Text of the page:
Wednesday, December 30, 2009

Thomas Friedman, November column

Here (a month after the fact) is an essay by New York Times columnist Thomas Friedman.

The piece appeared in November, and is called “America vs. The Narrative.”

“The Narrative,” Friedman writes, “is the cocktail of half-truths, propaganda and outright lies about America that have taken hold in the Arab-Muslim world since 9/11.”

Saturday, December 12, 2009

“The general public didn’t exactly understand what we were going after.”

A belated update to the posting, below, concerning the planned burnings-in-effigy, in Danville, Virginia, of House Speaker Nancy Pelosi and Virginia Congressman Tom Perriello. The event didn’t take place.

The organizer, in discussing the cancellation, argued that the event had been “misinterpreted.”

Actually, I'm guessing many people understood, quite properly, how offensive the idea was.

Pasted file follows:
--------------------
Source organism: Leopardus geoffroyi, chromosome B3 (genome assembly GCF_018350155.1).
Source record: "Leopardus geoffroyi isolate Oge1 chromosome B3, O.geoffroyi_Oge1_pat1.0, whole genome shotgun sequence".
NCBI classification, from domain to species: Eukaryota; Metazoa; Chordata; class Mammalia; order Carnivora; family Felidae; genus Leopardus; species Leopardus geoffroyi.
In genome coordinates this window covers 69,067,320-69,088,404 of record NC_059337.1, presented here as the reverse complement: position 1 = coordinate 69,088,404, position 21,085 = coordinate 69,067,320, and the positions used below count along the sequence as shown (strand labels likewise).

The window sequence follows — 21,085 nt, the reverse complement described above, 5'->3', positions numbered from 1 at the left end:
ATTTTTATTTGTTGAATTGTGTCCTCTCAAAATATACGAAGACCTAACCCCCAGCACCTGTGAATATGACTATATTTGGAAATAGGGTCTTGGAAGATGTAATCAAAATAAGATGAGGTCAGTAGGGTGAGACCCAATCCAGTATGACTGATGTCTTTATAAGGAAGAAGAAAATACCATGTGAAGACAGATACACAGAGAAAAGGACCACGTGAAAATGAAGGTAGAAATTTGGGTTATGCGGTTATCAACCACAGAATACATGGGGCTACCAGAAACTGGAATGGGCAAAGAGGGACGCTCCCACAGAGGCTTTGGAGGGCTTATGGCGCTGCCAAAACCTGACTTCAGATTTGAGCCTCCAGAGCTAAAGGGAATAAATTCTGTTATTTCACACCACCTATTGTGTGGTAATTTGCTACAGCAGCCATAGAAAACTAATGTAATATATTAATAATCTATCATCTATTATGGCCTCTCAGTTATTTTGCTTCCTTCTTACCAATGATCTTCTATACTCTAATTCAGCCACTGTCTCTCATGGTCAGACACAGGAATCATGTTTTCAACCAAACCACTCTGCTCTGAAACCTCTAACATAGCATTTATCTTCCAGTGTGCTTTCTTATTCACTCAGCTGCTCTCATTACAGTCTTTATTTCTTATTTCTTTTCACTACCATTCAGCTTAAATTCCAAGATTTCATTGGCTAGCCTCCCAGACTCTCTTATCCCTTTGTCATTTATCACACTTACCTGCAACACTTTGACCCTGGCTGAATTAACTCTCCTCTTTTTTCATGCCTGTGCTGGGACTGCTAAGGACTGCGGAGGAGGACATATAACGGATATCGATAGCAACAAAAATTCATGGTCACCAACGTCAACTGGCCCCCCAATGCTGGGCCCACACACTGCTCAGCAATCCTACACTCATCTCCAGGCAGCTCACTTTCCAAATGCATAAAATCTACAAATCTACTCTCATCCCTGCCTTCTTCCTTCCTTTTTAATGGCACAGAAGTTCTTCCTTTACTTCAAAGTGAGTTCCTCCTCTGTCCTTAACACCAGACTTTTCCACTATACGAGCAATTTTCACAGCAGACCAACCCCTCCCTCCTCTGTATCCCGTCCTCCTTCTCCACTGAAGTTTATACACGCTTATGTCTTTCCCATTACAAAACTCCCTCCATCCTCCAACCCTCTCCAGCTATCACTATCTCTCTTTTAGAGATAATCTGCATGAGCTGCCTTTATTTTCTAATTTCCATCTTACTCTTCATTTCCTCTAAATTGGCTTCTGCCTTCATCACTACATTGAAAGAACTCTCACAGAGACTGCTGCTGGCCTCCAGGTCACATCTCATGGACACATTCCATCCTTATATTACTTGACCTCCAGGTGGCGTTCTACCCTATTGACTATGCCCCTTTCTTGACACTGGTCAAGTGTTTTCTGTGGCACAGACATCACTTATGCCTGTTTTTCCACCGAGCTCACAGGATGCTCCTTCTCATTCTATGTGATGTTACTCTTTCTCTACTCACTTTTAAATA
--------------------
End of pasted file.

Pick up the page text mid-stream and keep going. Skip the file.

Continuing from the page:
Greg Sargent, a blogger, wrote the following, about the cancellation:

Nigel Coleman, chairman of the Danville Tea Party, says the local property owner hosting the rally asked him to pull the plug.

“We will not be going forward with the plan,” a crestfallen Coleman told me by phone...“We had to cancel it. The property owner won’t allow us to do it. The media attention was something that he didn’t want.”

Coleman said he was upset that people had gotten the wrong idea about his plan. “I’m disappointed that the story got out of hand and people misinterpreted something we thought would be a little historical lesson. They made people believe that we were committing an act of violence,” he said, adding that the “they” in question were the “liberal blogs.”

Last week, Coleman defended the plan as reminiscent of the American Revolutionaries, a historical comparison that’s somewhat tenuous, given that the revolutionaries were rebelling against a monarch, while the Tea Partiers are protesting a plan created by a government that was elected by a sizable majority.

But Coleman said he didn’t feel that his right to free expression had been tread upon, blaming himself for not anticipating the backlash.

“It was a mistake not to see beforehand that this would be controversial,” he allowed. “The general public didn’t exactly understand what we were going after.”